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Prigozhin and glossing over Russian fragility and cracks in military power

While Russia’s war against Ukraine is ongoing, it has been an extraordinary few days inside Russia, with the weekend mutiny by Yevgeny Prigozhin and his Wagner force. In this edition of the Disinformation Review, we take a closer look at how developments were labelled, documented, and spun as they unfolded. We now see the Russian disinformation machinery re-writing the mutiny’s chronology and re-branding its events.

In the early phase on Friday-Saturday, Russian state-controlled outlets had difficulty taking a firm stance on Prigozhin. Instead, they just reported on events before switching to over-the-top loyalty towards Putin. So how has the campaign to restore Putin’s authority, smear Prigozhin, and regain a firmer control of the public space developed? What happens when a fragile political system shows cracks?

Two competing narratives about the war

The mutiny marked the culmination of months of harsh verbal attacks from Prigozhin against the Russian Ministry of Defence, especially Defence Minister Sergei Shoigu and Chief of the General Staff Valery Gerasimov.

In a 30-minute tirade(opens in a new tab) on Friday 23 June, Prigozhin called into question the very rationale Putin has given for the war, namely that ‘Kyiv neo-Nazis’ and NATO are direct threats to Russia. We have covered this false rationale extensively. In sum, Prigozhin admitted(opens in a new tab) that no, Ukraine or NATO are not military threats to Russia. Instead, Moscow’s generals just want personal prestige. Prigozhin also said that Russian casualties have been much higher than official reports and that he would not sacrifice Wagner heroes and patriot soldiers for the personal ambitions of incompetent generals who should be sacked. Prigozhin later labelled his operation on Saturday a ‘march for justice’.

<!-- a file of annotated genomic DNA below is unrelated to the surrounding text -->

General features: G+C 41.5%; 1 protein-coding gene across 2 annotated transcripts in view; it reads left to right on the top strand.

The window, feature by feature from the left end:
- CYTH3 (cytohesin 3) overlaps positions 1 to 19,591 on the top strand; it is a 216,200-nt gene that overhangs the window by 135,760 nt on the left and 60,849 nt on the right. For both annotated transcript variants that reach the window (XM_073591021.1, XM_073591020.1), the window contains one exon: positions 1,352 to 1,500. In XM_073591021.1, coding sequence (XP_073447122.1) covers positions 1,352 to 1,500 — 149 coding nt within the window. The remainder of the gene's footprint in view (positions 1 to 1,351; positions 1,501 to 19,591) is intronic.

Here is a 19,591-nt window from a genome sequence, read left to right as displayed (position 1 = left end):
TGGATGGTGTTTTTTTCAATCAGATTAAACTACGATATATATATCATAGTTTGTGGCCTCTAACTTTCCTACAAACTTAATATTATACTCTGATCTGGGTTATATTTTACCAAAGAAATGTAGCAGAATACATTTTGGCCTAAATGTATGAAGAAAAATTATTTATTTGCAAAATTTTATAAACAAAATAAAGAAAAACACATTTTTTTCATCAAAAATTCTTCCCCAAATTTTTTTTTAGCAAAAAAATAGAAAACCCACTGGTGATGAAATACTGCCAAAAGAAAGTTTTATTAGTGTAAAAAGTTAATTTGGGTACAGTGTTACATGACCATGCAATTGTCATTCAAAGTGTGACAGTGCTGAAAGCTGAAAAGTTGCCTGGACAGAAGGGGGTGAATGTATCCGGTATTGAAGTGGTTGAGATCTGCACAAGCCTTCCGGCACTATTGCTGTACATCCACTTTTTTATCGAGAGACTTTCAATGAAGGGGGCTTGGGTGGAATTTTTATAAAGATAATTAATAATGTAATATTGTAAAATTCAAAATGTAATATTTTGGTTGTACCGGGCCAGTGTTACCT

In a harshly worded, televised speech broadcast(opens in a new tab) Saturday at 10am, Putin called(opens in a new tab) Prigozhin’s ‘march’ a mutiny and treason against the state. He ordered all authorities to quash it.

Saturday evening, the Kremlin announced that Belarusian leader Alyaksandr Lukashenka had brokered a deal(opens in a new tab) that the march toward Moscow would be halted and Prigozhin could go to Belarus with his men. Belarusian state outlets(opens in a new tab) portrayed the deal as a great achievement.

Then, on Sunday, Russian state-controlled outlets launched a campaign to restore Putin’s authority.

Was the march toward Moscow hindered?

The rapidly evolving situation on Saturday was documented by thousands of private video clips circulating globally thanks to Telegram, YouTube, or other channels not under the Kremlin’s effective control. Footage(opens in a new tab) showed unhindered(opens in a new tab) Wagner forces moving heavily armoured units into Rostov-on-Don, later driving towards Moscow while passing the city of Voronezh, and engaging Russian military aircraft as they advanced north at great speed. They only stopped some 200 kilometres from Moscow. It was a surprising story of a so-called march which met very limited organised or effective opposition.

Task: restore Putin’s authority!

‘The Russian people stood together and prevented the mutiny’ – Hmm?

In his public appearances, Putin is now putting great emphasis on the claim that ‘all the Russian people stood together and all agencies acted to stop the mutiny’. This narrative was clear in Putin’s televised address on 26 June(opens in a new tab).

Adjacent to Ukraine, Rostov is a key city with more than a million inhabitants. It hosts substantial military units and a logistics hub. The city is also the site of the Southern Military District headquarters that commands operations in Ukraine. Only the toughest and most persistent propaganda will erase the memory of the city’s behaviour that obviously did not offer much ‘unified and effective resistance’ against Prigozhin and Wagner soldiers.